"Rocky" Reefs

I slide into the refreshing water and spot a ray before I manage to  take my first breath. I swim after it and marvel at the relaxed way it glides through the water, barely sending a ripple through.

We are getting our sea legs at Mata Rocks this afternoon. Shortly, we  will continue our adventure at an unnamed spot just out from Mexico Rocks. Today, the coral polyps have vanished with the clouds so the reef seems a different world from the one we explore yesterday.

Tonight, we continue our identification game noting that our skills have already improved from our first round.


Day II

  • Smooth trunkfish, Lactophrys triqueter
  • Star horseshoe worm, Pomatostegus stellatus
  • Rainbow parrotfish (juvenile), Scarus guacamaia
  • Stoplight parrotfish (terminal), Sparisoma viride
  • Foureye butterflyfish, Chaetodon capistratus
  • Gray angelfish, Pomacanthus arcuatus
  • Carribean spiny lobster, Panulirus argus
  • Peacock flounder, Bothus lunatus
  • Spotted moray eel, Gymnothorax moringa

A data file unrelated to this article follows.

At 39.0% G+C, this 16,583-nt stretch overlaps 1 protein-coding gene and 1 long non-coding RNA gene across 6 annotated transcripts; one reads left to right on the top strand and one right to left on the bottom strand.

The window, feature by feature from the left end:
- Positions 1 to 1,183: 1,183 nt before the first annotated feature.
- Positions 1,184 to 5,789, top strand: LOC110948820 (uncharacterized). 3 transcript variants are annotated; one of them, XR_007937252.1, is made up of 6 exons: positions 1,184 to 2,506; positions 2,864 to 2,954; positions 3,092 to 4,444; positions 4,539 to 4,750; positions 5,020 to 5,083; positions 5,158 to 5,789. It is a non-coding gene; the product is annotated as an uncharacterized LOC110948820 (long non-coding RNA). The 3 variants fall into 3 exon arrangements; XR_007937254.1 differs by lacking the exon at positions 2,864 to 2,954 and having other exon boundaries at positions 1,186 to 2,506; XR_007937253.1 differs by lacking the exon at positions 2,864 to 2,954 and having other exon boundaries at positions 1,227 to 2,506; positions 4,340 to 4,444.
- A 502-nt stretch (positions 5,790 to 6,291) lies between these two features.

• Spotted eagle ray, Aetobatus narinari
  • Spotted trunkfish (juvenile), Lactophrys bicaudalis
  • Spotted goatfish, Pseudupeneus maculatus
  • Web burrfish, Chilomycterus antillarum
  • French angelfish (intermediate), Pomacanthus paru
  • Queen angelfish, Holacanthus ciliaris

Tomorrow we will miss the reef but will enjoy a day to relax or journey to the heart of San Pedro.



If you have questions or suggestions of natural features or wildlife of Belize for me to discuss here, please contact me at [email protected]

The reef at Mata Rocks
A dusky damselfish (Stegastes adustus) darting through the reef.
The southern stingray (Dasyatis americana) of Mata Rocks.